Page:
In California's agriculture-intensive Central Valley, controlling weeds is a top priority. But chemical herbicides can't always be applied safely, especially near lakes, streams or irrigation canals. Now, the government and farmers are studying an environmentally friendly and decidedly low-tech way to clear unwanted foliage from private and public lands.
Gayle Roberts loads her border collie "Fly" in the back of her pickup truck, and leaves her ranch to oversee a new facet of the business she runs with her husband, clearing large tracts of land of unwanted growth. Ms. Roberts doesn't use mowers, weed eaters or other mechanical devices to get rid of underbrush, bushes, and weeds. Nor does she spread herbicide to kill them. Her method is decidedly 'low tech.'
Land clearing and brush clearing with goats is done quite a bit in California. It's an ecologically sensible way to do it.
On this day, while "Fly" supervises, the Roberts' goats are disposing of some leaves, twigs and underbrush on a bank of the Mokelumne River near Lockeford. The herd is part of a project at the Lockeford Plant Materials Center, which is operated by the U.S. Department of Agriculture.
"When you're walking down the river we have quite a bit of invasive species that have just overtaken our river frontage," says USDA agronomist Tish Espinosa.
Ms. Espinosa is coordinating the project. She says the government needed to do something so agriculture and fish and wildlife agents could get closer to rivers like the Mokelumne. She said the thick growth on the banks kept the agents at bay.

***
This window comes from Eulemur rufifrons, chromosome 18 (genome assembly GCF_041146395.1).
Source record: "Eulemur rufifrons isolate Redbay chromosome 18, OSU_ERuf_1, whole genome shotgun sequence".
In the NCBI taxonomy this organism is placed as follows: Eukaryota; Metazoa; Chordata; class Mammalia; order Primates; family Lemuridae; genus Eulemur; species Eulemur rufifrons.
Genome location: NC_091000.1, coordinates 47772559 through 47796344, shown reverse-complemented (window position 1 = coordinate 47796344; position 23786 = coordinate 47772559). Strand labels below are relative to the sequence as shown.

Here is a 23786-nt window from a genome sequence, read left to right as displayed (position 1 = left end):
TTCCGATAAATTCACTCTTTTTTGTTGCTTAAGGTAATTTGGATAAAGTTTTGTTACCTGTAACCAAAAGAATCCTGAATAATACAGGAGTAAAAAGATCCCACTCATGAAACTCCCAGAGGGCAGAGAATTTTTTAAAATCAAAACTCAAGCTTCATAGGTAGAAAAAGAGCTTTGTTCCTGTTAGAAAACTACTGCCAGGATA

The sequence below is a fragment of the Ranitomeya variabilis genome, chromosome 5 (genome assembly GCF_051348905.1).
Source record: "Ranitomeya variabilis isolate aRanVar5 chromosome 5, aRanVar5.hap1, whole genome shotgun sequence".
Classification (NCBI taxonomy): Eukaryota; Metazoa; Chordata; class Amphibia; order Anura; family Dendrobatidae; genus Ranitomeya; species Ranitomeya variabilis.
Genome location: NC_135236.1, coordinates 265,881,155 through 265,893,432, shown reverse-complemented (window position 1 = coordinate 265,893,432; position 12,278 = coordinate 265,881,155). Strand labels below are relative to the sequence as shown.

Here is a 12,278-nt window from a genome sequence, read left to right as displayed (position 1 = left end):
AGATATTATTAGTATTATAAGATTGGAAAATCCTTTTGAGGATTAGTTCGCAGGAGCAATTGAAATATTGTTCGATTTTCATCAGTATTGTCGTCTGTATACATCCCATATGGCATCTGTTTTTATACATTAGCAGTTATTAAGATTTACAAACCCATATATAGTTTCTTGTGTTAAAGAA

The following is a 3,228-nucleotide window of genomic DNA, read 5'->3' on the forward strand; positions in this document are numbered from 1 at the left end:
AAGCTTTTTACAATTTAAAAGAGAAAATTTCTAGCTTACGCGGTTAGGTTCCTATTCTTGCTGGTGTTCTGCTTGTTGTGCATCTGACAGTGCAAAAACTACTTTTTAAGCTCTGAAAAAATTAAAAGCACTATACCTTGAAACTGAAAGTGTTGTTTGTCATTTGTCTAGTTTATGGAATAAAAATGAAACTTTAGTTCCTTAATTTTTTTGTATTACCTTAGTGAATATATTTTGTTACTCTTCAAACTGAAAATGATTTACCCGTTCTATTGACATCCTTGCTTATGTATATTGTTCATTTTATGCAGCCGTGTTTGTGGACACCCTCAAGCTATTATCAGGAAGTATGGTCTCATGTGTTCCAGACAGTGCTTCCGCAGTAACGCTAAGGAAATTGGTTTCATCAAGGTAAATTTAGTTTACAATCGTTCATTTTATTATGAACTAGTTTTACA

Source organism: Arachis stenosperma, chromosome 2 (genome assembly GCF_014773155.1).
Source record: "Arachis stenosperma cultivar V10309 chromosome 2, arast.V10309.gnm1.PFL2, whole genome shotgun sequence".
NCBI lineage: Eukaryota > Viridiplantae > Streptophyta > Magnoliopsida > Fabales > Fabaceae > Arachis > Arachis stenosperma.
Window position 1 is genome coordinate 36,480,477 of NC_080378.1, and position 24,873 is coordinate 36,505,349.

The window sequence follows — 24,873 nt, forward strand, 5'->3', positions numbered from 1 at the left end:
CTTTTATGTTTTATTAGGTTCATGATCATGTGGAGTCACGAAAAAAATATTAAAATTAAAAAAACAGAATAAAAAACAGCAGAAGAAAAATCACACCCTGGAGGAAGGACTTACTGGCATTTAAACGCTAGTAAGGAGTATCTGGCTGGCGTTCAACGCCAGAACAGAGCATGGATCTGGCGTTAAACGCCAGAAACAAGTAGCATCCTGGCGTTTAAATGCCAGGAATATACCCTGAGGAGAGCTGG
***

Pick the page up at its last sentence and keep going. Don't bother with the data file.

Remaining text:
"We were thinking of a way to get rid of the blackberries and some of the other plants and we're looking out there thinking 'what could we use?' We don't want to go in there with equipment because we don't know the topography of the levee bank. We don't know where it drops, cuts, you know, because we can't see it," she said.
Not all goats will consistently eat blackberries and all of the other unwanted undergrowth. So Ms. Espinosa began selectively breeding a herd that would eat any plant, including razor-sharp thorns and poison oak.
"Some goats are just made to be fed hay and grain and kept in a yard where they're kind of pampered. Where other goats need to be more rugged and out there eating, surviving on stems and sticks and leaves and just forage for their food," Ms. Espinosa said.
Ms. Espinosa says over the past year, the herd has been honed from 130 to 75 of the most ravenous goats.
At the river, the goats are fenced in so they don't wander off and fall prey to predators or dine on crops or plants they're not supposed to eat. It's obvious they've done their job well. Even though there's still plenty of growth left, there are many places with a clear view of the river, and a path leading to it.
Karen Terrill of the California Department of Forestry and Fire Protection says the goats could also be used to clear underbrush around homes in forested areas, thus reducing the possibility of wildfires. "Using grazing animals is one good way to make fire safe, especially if it's on a steep slope that's difficult to get to with a weed eater or mechanical device," Ms. Terrill said.
But not everyone likes the idea of using goats to clear land. Carl Zechella of the California Sierra Club says ravenous goats can leave damage in their wake.
"Some of these goats might escape somewhere and get into wilderness areas or national parks or places that have sensitive environments and basically eat anything because they've been bred to eat basically anything and everything," Mr. Zechella said.
Mr. Zechella says goats often figure out a way to escape from fenced areas. Ms. Roberts and Ms. Espinosa agree, saying left unattended, goats can wreck havoc. They emphasize that such projects have to be closely monitored to ensure the goats only eat what they're supposed too.
They say the advantages of using goats to clear land of unwanted foliage far outweigh the disadvantages. It appears the goats would agree.